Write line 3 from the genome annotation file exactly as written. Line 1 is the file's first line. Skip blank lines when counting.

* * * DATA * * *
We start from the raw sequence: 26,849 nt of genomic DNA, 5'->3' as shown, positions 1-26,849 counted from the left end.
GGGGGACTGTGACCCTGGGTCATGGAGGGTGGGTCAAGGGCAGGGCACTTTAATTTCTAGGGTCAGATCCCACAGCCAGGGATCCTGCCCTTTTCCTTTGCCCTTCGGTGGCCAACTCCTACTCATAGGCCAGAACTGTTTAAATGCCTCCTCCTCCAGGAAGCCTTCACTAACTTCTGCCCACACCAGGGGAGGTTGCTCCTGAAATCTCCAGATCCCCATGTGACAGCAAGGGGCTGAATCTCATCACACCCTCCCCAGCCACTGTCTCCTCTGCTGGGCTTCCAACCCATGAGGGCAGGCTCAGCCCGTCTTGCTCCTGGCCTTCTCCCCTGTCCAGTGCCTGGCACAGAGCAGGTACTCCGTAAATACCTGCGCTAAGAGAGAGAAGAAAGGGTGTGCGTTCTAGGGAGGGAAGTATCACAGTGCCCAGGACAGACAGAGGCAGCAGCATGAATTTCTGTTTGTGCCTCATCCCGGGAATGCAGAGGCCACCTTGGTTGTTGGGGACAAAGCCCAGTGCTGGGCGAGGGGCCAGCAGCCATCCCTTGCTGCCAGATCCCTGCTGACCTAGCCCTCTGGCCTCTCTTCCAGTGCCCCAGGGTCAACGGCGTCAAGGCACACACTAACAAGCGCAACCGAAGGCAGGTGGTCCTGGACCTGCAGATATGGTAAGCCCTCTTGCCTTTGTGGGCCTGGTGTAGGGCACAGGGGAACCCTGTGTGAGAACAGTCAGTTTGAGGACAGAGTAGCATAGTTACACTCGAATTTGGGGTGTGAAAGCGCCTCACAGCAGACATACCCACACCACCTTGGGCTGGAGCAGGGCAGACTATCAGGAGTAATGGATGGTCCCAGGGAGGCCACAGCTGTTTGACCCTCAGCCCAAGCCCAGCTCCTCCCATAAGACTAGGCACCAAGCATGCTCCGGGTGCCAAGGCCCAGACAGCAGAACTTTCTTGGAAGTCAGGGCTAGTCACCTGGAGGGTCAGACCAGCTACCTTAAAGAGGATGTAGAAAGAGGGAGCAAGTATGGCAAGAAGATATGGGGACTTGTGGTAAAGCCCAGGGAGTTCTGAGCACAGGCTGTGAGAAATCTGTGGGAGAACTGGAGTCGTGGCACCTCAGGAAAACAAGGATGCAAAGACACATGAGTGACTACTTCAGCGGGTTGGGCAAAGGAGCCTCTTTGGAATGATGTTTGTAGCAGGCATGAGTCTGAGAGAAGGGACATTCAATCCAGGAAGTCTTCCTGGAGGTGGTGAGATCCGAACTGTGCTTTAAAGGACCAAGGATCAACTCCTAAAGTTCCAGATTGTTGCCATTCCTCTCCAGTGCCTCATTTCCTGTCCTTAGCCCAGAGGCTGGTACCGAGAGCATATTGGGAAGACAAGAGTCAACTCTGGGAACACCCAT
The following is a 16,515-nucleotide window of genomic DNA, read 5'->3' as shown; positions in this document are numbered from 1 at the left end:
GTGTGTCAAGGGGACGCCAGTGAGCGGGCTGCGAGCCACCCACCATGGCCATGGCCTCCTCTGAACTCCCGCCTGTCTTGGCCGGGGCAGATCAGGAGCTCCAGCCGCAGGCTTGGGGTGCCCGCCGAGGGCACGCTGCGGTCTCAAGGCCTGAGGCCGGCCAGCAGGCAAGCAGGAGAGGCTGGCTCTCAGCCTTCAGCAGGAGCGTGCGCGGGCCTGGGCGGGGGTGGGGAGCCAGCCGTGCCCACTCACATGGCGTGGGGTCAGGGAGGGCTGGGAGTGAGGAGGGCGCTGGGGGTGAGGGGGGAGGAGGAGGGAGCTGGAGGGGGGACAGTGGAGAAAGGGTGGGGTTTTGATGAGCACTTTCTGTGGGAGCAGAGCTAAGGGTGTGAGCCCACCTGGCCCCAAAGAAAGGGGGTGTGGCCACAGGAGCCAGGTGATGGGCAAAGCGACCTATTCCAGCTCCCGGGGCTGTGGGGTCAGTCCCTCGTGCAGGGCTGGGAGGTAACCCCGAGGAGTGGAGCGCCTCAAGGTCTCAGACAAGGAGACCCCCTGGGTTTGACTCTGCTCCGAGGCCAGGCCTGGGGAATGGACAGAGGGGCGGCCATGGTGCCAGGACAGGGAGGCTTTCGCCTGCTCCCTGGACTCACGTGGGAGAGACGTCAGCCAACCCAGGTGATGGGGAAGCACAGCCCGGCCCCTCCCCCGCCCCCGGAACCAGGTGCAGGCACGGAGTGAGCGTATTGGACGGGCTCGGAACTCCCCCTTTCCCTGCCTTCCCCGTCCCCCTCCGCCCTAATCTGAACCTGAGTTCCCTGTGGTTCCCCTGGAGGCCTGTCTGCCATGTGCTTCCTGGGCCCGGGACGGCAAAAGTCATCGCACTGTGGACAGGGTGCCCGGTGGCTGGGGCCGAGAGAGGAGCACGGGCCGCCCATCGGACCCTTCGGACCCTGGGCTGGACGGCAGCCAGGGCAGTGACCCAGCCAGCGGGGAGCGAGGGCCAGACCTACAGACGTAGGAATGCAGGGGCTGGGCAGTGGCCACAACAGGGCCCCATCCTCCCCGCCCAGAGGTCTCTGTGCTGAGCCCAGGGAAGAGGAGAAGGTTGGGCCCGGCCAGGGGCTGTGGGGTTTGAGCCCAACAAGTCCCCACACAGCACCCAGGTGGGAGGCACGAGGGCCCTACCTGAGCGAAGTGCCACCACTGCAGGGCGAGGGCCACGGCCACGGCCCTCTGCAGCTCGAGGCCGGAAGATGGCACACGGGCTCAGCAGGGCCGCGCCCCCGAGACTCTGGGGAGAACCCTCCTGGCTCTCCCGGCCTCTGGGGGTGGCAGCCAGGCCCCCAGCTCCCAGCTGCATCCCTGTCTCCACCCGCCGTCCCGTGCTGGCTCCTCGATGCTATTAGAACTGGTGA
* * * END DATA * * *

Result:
The following is a 16,515-nucleotide window of genomic DNA, read 5'->3' as shown; positions in this document are numbered from 1 at the left end: